Kelly also mentions John Sommerfield as a working-class writer, although recently Nick Hubble (via a biographical essay by Andy Croft) pointed out the error of including him in this category: Sommerfield's father was a self-educated journalist, and John Sommerfield went to University College School, Hampstead with such students as Stephen Spender and Maurice Cornforth.* This reminded me of the assumption that the obscure J. C. Grant – author of the slightly bizarre mining novel The Back-to-Backs (1930) – was of working-class origin, whereas I discovered that his father was a (probably relatively comfortable) journalist.

*Nick Hubble, 'John Sommerfield and Mass-Observation', The Space Between: Literature and Culture, 1914–1945, Vol. 8:1 2012: 31–52 (p. 31).

24 July 2013

Rev. Edward Gregory in Langar, Nottinghamshire

The Rev. Edward Gregory (1744–1824), M.A., was born in Harlaxton, Lincolnshire and came to Langar in 1776. He had keen interests in botany and astronomy and built an observatory in the rectory grounds. On 8 January 1793 discovered a new comet. Two days later he wrote of his findings in a letter to Dr Nevil Maskelyne, the Astronomer Royal, sending a further letter a few days after that, and the comet – also observed by the astronomer Pierre Méchain – was named Gregory-Méchain. There is a link below to the two letters Gregory sent to Maskelyne.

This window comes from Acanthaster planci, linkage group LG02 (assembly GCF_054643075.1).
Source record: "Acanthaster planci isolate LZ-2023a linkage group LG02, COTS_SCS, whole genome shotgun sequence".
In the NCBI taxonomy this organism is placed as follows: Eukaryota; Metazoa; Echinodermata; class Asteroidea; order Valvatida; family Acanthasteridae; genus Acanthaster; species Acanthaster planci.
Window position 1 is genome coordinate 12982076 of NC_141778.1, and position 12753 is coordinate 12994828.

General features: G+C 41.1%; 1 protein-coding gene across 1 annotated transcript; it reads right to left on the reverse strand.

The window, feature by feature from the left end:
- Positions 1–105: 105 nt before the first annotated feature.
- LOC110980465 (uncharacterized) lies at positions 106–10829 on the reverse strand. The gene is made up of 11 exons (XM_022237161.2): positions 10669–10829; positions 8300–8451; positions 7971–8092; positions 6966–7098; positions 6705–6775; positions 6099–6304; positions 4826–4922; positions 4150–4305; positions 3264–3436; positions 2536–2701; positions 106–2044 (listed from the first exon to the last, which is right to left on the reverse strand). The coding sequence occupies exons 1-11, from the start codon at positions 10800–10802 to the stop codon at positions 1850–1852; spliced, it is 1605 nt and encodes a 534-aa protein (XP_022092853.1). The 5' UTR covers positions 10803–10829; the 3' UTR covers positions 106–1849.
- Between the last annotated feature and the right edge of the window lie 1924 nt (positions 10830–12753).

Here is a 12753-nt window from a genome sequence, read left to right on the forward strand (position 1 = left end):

St Andrew's, Langar, 2013.

A wooden tablet hangs inside the church above the south door, with details of Gregory's posthumous gift to the poor of the parish:

'MEMORANDUM
The Revd Edwd Gregory, Rector
of Langar cum Barnstone, by
will, dated 23rd Octr, 1824, directed
the dividends of £107.7.8 stock
in the three per cent. consolida-
ted Bank Annuities, it being
£3.4.4 per Annum. to be received
by the Rector of the Parish for
the time being, and by him
applied to such charitable uses
as are directed by the said will,
and as appear by an Extract
therefrom entered in one of the
Registers of the said Parish.'


Gregory's tomb is now illegible, but many thanks to Finbarr Connolly for the Stamford Mercury link with the inscription copied here, although the date of death (see comments below) is questionable:

'H. S. E.
Edvardus Gregory, e familiâ Gregory de Harlexton, in comitatu Lincolniensi,
hujus Ecclesiæ per XLIX annos Rector.
Vir priscâ pietate et verē Christianâ imbutus,
lenis, pacificus, hospitalis, suis jucundis; omnibus humanus;
Philosophiæ Naturali et præsertim Astronomiæ deditus,
Obiit VIII die cal. Nov. Ann. Dom. MDCCCXXIV'
Ætatis suæ LXXX.
Monumentum hoc Patruo dilecto Georgius et Edvardus G.
Mærentes posuêre.'

 Near Gregory's tomb is the grave of the six-month-old William Butler, the writer Samuel's brother:

'IN FAITH
of him
who calleth little children
to come unto him.
Thomas Butler
Rector of this Parish
and Fanny his Wife,
sorrowing,
but not with bitterness,
nor without hope:
have placed this Stone
to the Memory of
WILLIAM, their Fourth Child,
who died Janry 4th 1839.
Aged 6 Months.'


Thomas Butler greatly restored St Andrew's in 1860.

The two letters:
–––––––––––––––––––––––––––––––––––
'Mr. Gregory's Account of the Discovery of the Comet'

'Tomb Thumb House' in Prestwich: Spoof?

There's a mosaic of local features in Longfield Shopping Centre, Prestwich which contains a tile incorporating a brief, old newspaper article that reads:

'No. 10 Church Lane, more than 150 years old, could easily be missed.